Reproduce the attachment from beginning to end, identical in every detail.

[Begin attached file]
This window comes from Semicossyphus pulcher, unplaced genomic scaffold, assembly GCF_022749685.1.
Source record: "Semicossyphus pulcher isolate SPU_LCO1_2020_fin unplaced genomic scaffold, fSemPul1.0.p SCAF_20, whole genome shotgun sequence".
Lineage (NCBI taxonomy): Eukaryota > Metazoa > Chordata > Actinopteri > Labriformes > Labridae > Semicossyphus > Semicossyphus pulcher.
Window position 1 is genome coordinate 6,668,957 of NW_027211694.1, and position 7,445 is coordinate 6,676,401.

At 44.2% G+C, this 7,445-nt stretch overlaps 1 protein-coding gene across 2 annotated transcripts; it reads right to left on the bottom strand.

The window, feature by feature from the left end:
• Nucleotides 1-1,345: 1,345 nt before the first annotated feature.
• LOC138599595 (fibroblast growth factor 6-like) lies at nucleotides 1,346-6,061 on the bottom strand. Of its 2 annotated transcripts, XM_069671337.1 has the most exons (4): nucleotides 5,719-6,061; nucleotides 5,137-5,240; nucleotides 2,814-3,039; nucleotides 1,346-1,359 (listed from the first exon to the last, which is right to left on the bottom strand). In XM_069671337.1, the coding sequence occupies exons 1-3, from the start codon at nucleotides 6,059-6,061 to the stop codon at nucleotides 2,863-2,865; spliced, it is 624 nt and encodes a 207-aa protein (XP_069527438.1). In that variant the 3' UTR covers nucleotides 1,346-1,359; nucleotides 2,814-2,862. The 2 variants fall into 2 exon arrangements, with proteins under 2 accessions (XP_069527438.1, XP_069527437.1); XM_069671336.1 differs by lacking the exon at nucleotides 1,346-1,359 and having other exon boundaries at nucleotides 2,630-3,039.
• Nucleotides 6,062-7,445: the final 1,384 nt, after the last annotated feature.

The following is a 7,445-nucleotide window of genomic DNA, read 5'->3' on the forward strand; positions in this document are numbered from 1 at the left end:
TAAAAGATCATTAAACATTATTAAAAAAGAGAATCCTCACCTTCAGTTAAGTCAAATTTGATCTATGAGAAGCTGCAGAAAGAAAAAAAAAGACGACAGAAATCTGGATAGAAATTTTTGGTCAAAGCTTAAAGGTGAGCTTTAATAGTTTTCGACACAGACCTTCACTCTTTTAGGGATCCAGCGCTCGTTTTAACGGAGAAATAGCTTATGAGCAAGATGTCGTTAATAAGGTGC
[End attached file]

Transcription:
This window comes from Semicossyphus pulcher, unplaced genomic scaffold, assembly GCF_022749685.1.
Source record: "Semicossyphus pulcher isolate SPU_LCO1_2020_fin unplaced genomic scaffold, fSemPul1.0.p SCAF_20, whole genome shotgun sequence".
Lineage (NCBI taxonomy): Eukaryota > Metazoa > Chordata > Actinopteri > Labriformes > Labridae > Semicossyphus > Semicossyphus pulcher.
Window position 1 is genome coordinate 6,668,957 of NW_027211694.1, and position 7,445 is coordinate 6,676,401.

At 44.2% G+C, this 7,445-nt stretch overlaps 1 protein-coding gene across 2 annotated transcripts; it reads right to left on the bottom strand.

The window, feature by feature from the left end:
• Nucleotides 1-1,345: 1,345 nt before the first annotated feature.
• LOC138599595 (fibroblast growth factor 6-like) lies at nucleotides 1,346-6,061 on the bottom strand. Of its 2 annotated transcripts, XM_069671337.1 has the most exons (4): nucleotides 5,719-6,061; nucleotides 5,137-5,240; nucleotides 2,814-3,039; nucleotides 1,346-1,359 (listed from the first exon to the last, which is right to left on the bottom strand). In XM_069671337.1, the coding sequence occupies exons 1-3, from the start codon at nucleotides 6,059-6,061 to the stop codon at nucleotides 2,863-2,865; spliced, it is 624 nt and encodes a 207-aa protein (XP_069527438.1). In that variant the 3' UTR covers nucleotides 1,346-1,359; nucleotides 2,814-2,862. The 2 variants fall into 2 exon arrangements, with proteins under 2 accessions (XP_069527438.1, XP_069527437.1); XM_069671336.1 differs by lacking the exon at nucleotides 1,346-1,359 and having other exon boundaries at nucleotides 2,630-3,039.
• Nucleotides 6,062-7,445: the final 1,384 nt, after the last annotated feature.

The following is a 7,445-nucleotide window of genomic DNA, read 5'->3' on the forward strand; positions in this document are numbered from 1 at the left end:
TAAAAGATCATTAAACATTATTAAAAAAGAGAATCCTCACCTTCAGTTAAGTCAAATTTGATCTATGAGAAGCTGCAGAAAGAAAAAAAAAGACGACAGAAATCTGGATAGAAATTTTTGGTCAAAGCTTAAAGGTGAGCTTTAATAGTTTTCGACACAGACCTTCACTCTTTTAGGGATCCAGCGCTCGTTTTAACGGAGAAATAGCTTATGAGCAAGATGTCGTTAATAAGGTGC